A swathe of poor manufacturing PMI reports last Friday, especially in the euro area, strongly reinforced concerns about the outlook for global economic growth, whacking risk appetite. At the close, the S&P500 was down 1.9%, more than reversing the gains made in prior days to leave the index down 0.8% for the week. The ‘risk off’ tone was also reflected in wider credit spreads and in a sharp rally in Treasury yields, with the 10Y yield adding to its post-FOMC slump and declining a further 10bps to 2.44% – a level last seen at the very end of 2017 – and leading to inversion of the curve on the closely watched 3M-10Y basis. Yields on 10Y Bunds fell to negative territory for the first time since 2016, while EM currencies were sent tumbling too.
So, not surprisingly, after being little changed on Friday, Asian equity markets fell sharply today as investors followed Wall Street’s lead, with US equity futures also adding to Friday’s losses even as the long-waited Mueller report seemingly eliminated one source of political and legal risk weighing on the Trump presidency. Selling pressure was heavy in Japan, where a stronger yen – $/¥ trading around 110 late on Friday and remaining at around that level today – saw the TOPIX fall 2.5%. In the bond market the 10Y JGB yield fell to -0.09%. China’s CSI300 similarly fell 2.4%, with losses close to 2.0% in benchmark indices in Hong Kong and South Korea and slightly smaller losses generally seen elsewhere. In FI markets, Australia’s 10Y bond rallied 5bps to 1.78%, taking out the lows reached in 2016, while New Zealand’s 10Y bond yield fell 8bps to a new low of 1.90%. In EM FX, however, after dropping 5% against the dollar on Friday, the Turkish lira has rebounded almost 2½% after President Erdogan threatened punishment for bankers engaged in harmful speculation against the currency.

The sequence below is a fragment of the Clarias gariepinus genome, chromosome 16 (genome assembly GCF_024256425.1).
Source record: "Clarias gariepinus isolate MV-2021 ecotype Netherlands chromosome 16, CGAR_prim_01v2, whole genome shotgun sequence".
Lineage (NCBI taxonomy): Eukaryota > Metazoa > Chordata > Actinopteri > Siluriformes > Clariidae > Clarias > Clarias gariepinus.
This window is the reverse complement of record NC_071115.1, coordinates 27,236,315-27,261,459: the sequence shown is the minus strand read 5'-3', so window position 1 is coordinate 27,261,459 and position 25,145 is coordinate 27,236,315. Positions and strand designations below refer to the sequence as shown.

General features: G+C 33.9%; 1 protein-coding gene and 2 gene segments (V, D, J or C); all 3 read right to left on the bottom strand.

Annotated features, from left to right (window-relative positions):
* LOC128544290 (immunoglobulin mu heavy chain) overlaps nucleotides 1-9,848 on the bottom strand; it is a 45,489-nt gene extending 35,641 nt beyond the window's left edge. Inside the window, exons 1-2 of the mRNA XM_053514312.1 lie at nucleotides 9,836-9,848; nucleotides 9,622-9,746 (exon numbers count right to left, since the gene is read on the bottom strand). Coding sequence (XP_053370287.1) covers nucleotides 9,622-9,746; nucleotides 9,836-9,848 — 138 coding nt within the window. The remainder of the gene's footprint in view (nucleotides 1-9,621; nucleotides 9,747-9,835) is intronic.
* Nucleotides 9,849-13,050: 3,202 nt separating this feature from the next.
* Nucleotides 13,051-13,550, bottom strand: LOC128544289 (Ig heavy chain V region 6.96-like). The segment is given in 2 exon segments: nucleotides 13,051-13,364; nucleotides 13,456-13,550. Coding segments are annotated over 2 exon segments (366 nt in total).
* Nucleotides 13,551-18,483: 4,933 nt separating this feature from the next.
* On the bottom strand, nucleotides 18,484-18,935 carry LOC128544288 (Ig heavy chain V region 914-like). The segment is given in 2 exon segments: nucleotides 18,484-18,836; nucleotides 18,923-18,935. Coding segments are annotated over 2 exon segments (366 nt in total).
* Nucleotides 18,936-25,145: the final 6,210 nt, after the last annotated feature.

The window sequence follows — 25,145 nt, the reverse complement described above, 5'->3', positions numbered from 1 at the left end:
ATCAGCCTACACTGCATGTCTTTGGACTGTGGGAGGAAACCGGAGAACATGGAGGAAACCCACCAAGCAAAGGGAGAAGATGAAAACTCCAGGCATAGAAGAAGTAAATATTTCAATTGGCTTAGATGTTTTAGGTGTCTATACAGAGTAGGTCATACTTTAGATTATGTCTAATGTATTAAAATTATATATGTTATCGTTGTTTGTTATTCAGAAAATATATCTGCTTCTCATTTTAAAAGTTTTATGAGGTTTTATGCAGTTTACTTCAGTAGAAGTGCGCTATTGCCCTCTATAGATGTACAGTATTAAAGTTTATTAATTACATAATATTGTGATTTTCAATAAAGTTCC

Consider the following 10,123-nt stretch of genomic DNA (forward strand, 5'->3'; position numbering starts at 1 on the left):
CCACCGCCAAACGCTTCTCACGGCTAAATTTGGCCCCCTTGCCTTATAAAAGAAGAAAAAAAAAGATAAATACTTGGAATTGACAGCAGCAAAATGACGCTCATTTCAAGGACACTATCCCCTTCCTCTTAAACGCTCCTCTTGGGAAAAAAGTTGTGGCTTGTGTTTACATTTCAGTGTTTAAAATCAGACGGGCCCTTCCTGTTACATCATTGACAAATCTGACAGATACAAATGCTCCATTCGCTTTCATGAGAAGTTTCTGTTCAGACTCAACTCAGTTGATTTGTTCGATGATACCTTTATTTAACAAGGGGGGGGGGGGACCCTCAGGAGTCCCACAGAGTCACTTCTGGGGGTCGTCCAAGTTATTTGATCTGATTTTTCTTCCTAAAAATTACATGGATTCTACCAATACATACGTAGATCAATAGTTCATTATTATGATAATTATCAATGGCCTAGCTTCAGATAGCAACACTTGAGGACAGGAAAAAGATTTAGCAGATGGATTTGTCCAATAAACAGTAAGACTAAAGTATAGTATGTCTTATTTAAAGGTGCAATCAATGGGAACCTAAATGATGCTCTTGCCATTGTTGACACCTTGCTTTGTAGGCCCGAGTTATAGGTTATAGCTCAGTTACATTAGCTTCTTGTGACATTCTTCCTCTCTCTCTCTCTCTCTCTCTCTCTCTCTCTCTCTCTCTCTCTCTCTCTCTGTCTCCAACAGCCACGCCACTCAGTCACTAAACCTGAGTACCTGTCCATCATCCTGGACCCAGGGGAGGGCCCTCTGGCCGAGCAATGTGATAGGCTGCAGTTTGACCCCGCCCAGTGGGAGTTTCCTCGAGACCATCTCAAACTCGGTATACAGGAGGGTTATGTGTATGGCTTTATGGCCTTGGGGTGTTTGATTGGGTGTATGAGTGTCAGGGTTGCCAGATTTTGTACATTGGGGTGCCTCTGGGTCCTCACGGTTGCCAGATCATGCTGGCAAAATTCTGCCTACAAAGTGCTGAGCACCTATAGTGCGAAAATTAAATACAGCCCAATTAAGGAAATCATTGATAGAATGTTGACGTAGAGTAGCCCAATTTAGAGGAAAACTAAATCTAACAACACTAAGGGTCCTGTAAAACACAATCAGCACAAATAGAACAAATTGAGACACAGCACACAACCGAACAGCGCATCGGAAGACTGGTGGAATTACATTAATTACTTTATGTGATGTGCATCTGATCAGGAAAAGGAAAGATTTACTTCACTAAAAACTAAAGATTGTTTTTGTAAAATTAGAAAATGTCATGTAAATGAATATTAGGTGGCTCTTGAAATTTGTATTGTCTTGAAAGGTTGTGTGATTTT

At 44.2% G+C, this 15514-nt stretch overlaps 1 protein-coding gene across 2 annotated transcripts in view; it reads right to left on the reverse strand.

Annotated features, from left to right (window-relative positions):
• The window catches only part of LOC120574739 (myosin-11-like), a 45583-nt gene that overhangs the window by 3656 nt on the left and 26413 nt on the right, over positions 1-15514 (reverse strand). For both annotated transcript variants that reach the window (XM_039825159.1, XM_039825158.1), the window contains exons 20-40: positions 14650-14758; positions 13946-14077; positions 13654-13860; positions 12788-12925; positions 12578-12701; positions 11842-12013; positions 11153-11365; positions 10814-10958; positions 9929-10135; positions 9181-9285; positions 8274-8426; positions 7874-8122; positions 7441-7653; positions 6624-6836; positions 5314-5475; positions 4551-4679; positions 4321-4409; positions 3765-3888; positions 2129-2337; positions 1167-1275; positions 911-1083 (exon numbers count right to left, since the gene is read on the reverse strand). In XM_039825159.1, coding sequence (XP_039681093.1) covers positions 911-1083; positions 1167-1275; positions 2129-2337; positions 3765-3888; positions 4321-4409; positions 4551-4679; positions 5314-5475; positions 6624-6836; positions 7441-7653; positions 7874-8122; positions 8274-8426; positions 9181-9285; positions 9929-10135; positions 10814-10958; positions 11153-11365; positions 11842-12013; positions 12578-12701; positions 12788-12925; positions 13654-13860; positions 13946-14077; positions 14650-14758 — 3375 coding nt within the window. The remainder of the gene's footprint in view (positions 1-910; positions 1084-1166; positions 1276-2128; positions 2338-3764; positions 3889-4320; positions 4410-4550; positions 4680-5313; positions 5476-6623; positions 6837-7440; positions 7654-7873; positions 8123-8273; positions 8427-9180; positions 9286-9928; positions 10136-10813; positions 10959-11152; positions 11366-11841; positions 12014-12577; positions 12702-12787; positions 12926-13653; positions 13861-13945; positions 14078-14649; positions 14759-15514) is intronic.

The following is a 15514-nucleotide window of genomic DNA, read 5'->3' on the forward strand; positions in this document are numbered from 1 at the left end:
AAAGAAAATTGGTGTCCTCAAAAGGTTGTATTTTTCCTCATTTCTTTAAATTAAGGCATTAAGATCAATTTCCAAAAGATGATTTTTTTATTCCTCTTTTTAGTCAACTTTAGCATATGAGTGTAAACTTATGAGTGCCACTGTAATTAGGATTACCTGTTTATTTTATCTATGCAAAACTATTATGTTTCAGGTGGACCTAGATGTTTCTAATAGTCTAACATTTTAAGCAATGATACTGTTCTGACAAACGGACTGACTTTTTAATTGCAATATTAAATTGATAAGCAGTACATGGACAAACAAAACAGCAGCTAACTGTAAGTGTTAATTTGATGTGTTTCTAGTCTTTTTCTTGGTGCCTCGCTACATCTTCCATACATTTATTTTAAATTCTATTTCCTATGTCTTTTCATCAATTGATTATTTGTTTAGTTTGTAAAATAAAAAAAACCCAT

To the extent that risk appetite swiftly evaporated on concerns about the global economic outlook, the macro dataflow will be closely watched this week, starting with today’s German Ifo indices, with other euro area surveys, US housing, trade and personal spending figures, and Japan’s latest IP report coming later in the week. Meanwhile, the resumption of top-level US-China trade talks will recommence at the back end of the week too. And, of course, after a weekend of heightened speculation about Theresa May’s future as Prime Minister, coming days could well be pivotal for Brexit. MPs will vote later today to launch a process of indicative votes on a range of alternative Brexit policies on Wednesday, and May’s deal seems unlikely to face a further vote until that has been conducted. The outcome of all of the shenanigans might well be the crystallization of Parliamentary support around softer Brexit options and/or a second referendum. And there is certainly a strong probability that May will be gone as Prime Minister by this time next week. See more detail below.